We are living in disturbing, confusing times. The raging war in Ukraine is causing casualties and deaths and is compelling millions of people to seek shelter in neighboring countries. Russia’s attack on Ukraine has also spooked out global financial markets. As soon as the military assault began, the S&P 500 dropped and the Nasdaq entered bear market territory. The European stocks, more dependent on Russian energy than their American counterparts, slid deeper, with the FTSE 100 shedding 6.7% and the German and French markets giving up more than 4%. Alarmed by the political uncertainty and the prospects of a nuclear war, investors have rushed to sell their shares. The question is whether investors’ defeatist behavior is justified and whether it is pointless to buy stocks when things are falling apart? Invest in Stocks?
If you believe that the world is at the threshold of a nuclear war, then the answer to these questions is obvious. At Armageddon, when the entire civilization is ending, stock markets would pale into insignificance. But if you trust that the conflict between Russia and Ukraine will be resolved without weapons of mass destruction, then you should buy stocks while they are down. The human history that tends to repeat itself has clearly shown that financial markets rebound after sell-offs crippling them during wars. Global stock markets bounce back on average in the 10 years following the breakout of war. The market doubled in the 10-year period after World War II. After the Gulf War, from 1990 through 2000, the market climbed almost 500%. If the conflict between Russia and Ukraine reaches a peaceful resolution, the global markets, however deeply they presently sink, will rise again in the next decade.
Selling stocks now is or to Invest in Stocks, therefore, imprudent. Analysts suggest avoiding panic and sticking to usual strategies: investors should stay the course, follow their plans, and continue to buy and hold index funds. Investors should also bear in mind that not all stocks are brought lower in times of war. Some of them – defense stocks and energy sector – soar. Indeed, since the beginning of Russia’s invasion of Ukraine, shares of Raytheon Technologies, a defense and aerospace conglomerate, have advanced nearly 8%. General Dynamics has added 12%, while Lockheed Martin has increased 18%. Northrop Grumman, an aerospace and defense technology company, has surged by 22%. If the USA and other Western allies continue to arm Ukraine, the shares of these companies will go even higher.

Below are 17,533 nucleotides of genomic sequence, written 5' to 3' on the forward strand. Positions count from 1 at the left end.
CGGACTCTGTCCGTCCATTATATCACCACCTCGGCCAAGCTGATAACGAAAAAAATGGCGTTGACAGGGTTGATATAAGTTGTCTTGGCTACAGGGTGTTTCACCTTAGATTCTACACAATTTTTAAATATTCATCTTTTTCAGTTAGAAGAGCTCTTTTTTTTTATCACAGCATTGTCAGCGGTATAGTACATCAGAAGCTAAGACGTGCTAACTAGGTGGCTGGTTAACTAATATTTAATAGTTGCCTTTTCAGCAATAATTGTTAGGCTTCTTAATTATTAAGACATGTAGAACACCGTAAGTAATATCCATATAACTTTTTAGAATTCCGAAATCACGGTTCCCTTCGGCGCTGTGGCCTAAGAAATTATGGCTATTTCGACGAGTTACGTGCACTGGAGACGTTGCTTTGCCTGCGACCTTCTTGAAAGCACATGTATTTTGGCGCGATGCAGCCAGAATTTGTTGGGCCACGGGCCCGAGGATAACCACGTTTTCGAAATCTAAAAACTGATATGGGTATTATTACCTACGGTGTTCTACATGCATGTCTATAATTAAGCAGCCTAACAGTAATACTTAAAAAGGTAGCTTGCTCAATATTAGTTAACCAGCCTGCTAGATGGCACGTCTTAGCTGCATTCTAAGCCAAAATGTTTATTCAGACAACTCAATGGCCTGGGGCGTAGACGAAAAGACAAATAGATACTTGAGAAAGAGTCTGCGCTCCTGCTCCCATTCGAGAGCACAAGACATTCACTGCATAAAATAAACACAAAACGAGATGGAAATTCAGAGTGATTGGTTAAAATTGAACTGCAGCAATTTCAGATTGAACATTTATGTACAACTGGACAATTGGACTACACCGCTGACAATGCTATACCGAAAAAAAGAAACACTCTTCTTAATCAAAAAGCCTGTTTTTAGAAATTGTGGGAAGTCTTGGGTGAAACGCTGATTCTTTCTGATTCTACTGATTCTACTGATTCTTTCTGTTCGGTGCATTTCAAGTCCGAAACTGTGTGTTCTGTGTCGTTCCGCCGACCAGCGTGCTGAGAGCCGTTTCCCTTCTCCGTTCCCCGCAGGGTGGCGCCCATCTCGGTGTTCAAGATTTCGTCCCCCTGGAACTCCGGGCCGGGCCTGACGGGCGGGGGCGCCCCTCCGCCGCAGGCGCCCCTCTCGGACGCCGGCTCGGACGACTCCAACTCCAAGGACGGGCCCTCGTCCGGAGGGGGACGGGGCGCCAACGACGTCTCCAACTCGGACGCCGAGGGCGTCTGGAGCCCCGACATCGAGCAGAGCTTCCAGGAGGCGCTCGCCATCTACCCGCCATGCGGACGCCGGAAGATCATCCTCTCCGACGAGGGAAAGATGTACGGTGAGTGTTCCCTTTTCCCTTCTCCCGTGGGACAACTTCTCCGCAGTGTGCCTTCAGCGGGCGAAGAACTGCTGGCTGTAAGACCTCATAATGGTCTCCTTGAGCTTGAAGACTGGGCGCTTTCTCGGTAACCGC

Boosted by growing energy prices, the energy sector, too, has been on the rise. The majority of the best-performing stocks in the S&P 500 so far in 2022 are oil and gas stocks. Among these top performers are Halliburton, Schlumberger, and Occidental Petroleum, all of which have skyrocketed more than 30% since the start of the Russia-Ukraine conflict. With oil predicted to reach the record high of $200 per barrel and with gas already at the record level of $4.181, the cost of energy stocks will continue increasing.
Those investors who do not own shares in the energy or defense sectors should turn to stocks bound to lose during the war. Coronavirus crushed some stocks, and so will Russia’s assault on Ukraine. Travel and leisure stocks have already been heavily hit: online travel stock Expedia Group, casino operator Las Vegas Sands, and airline stock United Airlines Holdings have been listed as the worst performers in the S&P 500. Bank stocks negatively affected by rumors that the war will force the Federal Reserve to be more conservative in raising interest rates to fight inflation have also tumbled. Fifth Third Bancorp, Signature Bank, and Wells Fargo & Co. that benefit from higher interest rates have dipped particularly low. And analysts predict that as long as Russia persists in attacking Ukraine, travel, leisure, and bank stocks will remain in the red.
These stocks are, therefore, worth buying in the time of the major military conflict the world is witnessing now. They will gain strength in the future. The markets’ recovery after wars in the past suggests that instead of selling stocks in a panic, investors should be bullish on them now. As has already happened many times before, commodity and stock prices decrease after the war, no matter how high they shoot while military campaigns are in full force. Although the Russia-Ukraine tensions are wreaking havoc on the global markets, they are still ripe with earning opportunities. Invest in losing stocks now and reap handsome rewards from their rebound after Russian troops retreat from Ukraine.